1. Spell things out. Ask your parents to figure out who gets what, right down to the Christmas tree lights. Some people put stickers with names on the bottoms; others leave a list. Just as important, make sure your parents let everyone know — if Mom really liked you better and leaves you all the Waterford, wouldn’t you like your sister to be mad at her, not you?
2. Resist the temptation to avoid the depressing details. Big fights can erupt when planning the funeral — remember the brouhaha when Ted Williams died? — and spill over to estate issues. So ask your parents what kind of service they want, whether they want to be cremated or buried.
3. Don’t hesitate, mediate. If you sense battle lines being drawn, mediation and arbitration can provide a lower-cost alternative to taking one another to court. In mediation, a neutral third party helps all sides reach an agreement. Usually, mediation isn’t binding. In arbitration, a neutral third party listens to both sides and then comes up with an agreement; usually, it is binding. (The specifics of both mediation and arbitration are governed by state law and the Federal Arbitration Act.) Often, a judge will order warring siblings into mediation, and many wills contain a clause stipulating arbitration — say, if parents’ personal effects cannot be divided by the children within 30 days. In general, fees for either mediation or arbitration are significantly lower than those of lawyers in a lawsuit.
4. Draft a will with the personal touch. A heartfelt letter attached to a will can soothe the anger of grief-stricken children. In Illinois attorney Jim Nash’s favorite, a man gave his children and grandchildren a reading list of his favorite books. The University of Minnesota’s Marlene Stum knows of a case where the matriarch called her adult children around her and started holding up objects, explaining each one’s history and then asking who wanted it.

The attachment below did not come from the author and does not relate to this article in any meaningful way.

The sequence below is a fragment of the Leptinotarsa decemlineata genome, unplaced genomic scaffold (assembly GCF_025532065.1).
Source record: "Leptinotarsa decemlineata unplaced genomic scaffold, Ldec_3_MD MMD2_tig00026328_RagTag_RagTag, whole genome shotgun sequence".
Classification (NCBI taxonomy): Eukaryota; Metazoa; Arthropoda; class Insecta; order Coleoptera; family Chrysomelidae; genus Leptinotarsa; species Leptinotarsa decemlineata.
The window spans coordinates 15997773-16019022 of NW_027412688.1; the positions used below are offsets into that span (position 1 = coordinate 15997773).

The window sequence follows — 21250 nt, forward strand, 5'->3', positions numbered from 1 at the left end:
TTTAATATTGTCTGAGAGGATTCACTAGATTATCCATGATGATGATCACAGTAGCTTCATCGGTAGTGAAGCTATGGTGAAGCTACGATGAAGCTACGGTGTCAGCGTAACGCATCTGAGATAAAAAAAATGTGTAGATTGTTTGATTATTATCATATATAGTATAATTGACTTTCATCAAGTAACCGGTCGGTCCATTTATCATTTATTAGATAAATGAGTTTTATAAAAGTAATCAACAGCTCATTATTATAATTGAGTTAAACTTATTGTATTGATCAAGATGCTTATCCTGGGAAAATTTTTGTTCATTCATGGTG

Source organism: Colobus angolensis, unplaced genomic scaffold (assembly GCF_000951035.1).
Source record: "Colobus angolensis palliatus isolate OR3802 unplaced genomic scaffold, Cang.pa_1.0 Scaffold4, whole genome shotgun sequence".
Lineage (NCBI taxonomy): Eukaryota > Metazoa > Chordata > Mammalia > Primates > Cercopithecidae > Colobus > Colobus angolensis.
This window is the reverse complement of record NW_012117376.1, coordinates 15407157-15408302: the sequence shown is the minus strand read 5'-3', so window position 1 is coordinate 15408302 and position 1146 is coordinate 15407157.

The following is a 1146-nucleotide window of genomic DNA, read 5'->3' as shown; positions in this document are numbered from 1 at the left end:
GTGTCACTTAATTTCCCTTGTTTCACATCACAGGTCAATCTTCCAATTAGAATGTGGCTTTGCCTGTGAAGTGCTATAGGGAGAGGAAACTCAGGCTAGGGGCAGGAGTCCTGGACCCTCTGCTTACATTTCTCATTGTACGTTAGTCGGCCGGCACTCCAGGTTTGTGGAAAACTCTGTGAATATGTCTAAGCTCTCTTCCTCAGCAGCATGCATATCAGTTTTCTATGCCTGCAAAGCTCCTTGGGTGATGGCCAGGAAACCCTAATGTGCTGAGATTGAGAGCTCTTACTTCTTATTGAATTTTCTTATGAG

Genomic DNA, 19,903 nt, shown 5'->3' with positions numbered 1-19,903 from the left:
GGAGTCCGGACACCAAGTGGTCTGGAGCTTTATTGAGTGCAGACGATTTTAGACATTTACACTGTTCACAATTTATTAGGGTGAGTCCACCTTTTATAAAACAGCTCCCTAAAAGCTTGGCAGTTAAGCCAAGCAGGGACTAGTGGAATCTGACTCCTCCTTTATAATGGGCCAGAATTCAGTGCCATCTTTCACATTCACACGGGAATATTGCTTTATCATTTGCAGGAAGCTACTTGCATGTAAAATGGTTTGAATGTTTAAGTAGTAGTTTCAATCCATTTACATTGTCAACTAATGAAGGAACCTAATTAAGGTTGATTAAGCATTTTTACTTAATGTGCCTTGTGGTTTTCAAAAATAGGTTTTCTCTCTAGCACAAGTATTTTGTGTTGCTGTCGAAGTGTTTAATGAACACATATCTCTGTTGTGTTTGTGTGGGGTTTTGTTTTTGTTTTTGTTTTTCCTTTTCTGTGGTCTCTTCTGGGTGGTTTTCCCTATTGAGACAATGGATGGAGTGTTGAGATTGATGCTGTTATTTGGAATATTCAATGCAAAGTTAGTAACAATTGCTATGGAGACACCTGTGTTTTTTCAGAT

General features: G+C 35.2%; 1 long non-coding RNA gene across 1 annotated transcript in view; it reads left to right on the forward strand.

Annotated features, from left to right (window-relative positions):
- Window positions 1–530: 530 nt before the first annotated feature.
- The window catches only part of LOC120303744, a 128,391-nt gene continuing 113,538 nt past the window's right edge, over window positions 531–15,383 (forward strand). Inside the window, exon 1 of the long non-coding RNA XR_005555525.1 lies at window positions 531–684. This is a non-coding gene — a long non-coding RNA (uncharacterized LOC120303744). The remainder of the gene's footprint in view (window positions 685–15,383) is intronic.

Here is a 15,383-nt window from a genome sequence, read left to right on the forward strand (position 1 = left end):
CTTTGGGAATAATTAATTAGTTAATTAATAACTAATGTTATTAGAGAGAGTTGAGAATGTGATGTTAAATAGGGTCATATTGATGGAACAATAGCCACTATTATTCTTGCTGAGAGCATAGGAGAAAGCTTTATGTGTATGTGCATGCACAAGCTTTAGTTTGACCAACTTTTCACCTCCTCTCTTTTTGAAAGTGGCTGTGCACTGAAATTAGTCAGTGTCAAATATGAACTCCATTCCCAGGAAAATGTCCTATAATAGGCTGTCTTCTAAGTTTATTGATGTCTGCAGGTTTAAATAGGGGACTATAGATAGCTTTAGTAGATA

5. Make an end run around stubborn parents. If they refuse to talk about their plans, start paving the way for clear channels of communication with your siblings now. Hard as it may be, the initial "Have Mom and Dad ever talked to you about what they want to happen to their stuff when they die?" conversation is even more critical for siblings who don’t get along well.
6. Once you begin settling the estate, talk face-to-face. Nash is a big fan of Kinko’s videoconferencing for far-flung siblings. If everyone is in the loop, it’s harder to escalate to those tense "You threw the birdhouse I built in eighth grade in the trash" exchanges. Above all, advises mediator Olivia Boyce-Abel, be cautious with e-mail. "Something that sounds fine to you when you write it at midnight can come across very differently when your brother gets home from a hard day at the office."
7. Vow that this is one more time you won’t be like your mother. Call your lawyer and make sure your own will is current, and that your heirs know what is — and isn’t — coming to them.